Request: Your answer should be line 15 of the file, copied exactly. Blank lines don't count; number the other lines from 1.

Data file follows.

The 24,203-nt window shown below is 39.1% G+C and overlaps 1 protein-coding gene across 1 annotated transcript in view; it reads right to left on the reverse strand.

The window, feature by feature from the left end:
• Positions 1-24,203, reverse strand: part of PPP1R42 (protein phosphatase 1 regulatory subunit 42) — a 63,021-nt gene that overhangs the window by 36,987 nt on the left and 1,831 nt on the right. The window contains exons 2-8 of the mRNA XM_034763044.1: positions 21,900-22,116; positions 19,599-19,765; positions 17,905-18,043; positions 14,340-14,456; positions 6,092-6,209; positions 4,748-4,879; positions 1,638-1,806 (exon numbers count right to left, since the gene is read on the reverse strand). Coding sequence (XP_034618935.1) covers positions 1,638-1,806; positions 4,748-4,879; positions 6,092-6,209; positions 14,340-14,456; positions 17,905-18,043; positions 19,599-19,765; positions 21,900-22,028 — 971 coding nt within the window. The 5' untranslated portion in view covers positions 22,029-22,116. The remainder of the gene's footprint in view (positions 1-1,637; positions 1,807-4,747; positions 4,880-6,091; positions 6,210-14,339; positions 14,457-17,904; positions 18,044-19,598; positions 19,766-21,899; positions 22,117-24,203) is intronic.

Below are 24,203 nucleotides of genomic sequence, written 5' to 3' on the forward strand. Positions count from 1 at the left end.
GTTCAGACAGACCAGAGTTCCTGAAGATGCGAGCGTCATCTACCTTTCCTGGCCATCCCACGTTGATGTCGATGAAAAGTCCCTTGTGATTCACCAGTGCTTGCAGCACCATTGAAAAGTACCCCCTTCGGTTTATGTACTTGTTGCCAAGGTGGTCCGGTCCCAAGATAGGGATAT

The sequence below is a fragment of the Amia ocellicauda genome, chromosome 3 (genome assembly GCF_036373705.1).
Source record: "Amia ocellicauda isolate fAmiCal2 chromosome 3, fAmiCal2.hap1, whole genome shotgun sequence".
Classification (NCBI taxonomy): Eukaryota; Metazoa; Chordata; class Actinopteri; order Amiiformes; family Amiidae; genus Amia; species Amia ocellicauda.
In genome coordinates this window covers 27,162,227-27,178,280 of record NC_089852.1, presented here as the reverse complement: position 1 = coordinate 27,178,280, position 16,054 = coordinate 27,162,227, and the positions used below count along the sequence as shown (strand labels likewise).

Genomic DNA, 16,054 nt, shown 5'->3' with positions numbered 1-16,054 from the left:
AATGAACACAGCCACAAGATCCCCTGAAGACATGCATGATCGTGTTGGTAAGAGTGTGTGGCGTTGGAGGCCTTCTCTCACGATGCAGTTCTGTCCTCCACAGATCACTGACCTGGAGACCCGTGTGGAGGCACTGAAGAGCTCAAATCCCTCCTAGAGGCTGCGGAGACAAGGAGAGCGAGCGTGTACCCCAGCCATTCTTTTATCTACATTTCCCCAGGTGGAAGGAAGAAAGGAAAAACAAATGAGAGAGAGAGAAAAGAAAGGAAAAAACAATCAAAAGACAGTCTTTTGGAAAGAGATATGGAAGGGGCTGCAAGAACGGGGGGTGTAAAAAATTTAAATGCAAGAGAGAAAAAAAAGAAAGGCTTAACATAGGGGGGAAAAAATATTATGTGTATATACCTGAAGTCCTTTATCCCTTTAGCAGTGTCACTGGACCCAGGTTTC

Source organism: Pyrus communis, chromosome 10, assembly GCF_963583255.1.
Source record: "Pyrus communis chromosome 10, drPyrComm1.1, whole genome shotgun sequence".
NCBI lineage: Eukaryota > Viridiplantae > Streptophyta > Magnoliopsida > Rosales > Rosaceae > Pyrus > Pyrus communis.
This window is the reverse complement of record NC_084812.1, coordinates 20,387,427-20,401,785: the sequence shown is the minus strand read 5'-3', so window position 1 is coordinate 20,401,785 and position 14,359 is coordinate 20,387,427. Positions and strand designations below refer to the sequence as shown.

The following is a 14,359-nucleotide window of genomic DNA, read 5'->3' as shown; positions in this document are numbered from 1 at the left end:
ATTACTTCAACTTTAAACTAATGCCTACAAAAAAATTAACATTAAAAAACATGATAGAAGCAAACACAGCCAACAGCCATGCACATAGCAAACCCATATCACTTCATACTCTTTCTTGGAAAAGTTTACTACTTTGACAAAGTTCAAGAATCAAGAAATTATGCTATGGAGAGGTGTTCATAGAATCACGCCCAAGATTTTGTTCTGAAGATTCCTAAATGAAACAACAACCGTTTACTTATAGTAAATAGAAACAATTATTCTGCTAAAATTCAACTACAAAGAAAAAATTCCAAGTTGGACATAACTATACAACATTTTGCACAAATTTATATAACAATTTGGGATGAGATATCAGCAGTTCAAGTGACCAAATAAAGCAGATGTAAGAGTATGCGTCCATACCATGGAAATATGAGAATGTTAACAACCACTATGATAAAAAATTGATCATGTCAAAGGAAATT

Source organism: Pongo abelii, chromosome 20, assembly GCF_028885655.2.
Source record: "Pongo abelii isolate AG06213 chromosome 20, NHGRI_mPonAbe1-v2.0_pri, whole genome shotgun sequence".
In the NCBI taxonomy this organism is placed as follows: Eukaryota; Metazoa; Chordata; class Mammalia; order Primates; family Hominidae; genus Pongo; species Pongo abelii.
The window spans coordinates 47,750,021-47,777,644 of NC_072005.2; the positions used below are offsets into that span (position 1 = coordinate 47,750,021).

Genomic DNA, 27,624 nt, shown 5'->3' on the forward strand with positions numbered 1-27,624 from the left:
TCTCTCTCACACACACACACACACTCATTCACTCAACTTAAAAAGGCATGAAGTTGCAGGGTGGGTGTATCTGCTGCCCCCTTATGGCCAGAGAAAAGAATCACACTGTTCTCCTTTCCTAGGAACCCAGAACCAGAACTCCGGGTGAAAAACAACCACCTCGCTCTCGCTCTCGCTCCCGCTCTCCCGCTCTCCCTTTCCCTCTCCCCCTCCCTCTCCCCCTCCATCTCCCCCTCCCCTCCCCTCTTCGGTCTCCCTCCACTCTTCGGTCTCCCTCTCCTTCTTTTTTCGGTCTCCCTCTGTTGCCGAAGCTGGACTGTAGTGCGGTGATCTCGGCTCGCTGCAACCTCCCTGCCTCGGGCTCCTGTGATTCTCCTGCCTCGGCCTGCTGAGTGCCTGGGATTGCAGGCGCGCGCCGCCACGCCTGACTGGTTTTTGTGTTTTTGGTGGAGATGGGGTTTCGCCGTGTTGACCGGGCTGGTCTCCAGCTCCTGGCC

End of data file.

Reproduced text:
This window is the reverse complement of record NC_084812.1, coordinates 20,387,427-20,401,785: the sequence shown is the minus strand read 5'-3', so window position 1 is coordinate 20,401,785 and position 14,359 is coordinate 20,387,427. Positions and strand designations below refer to the sequence as shown.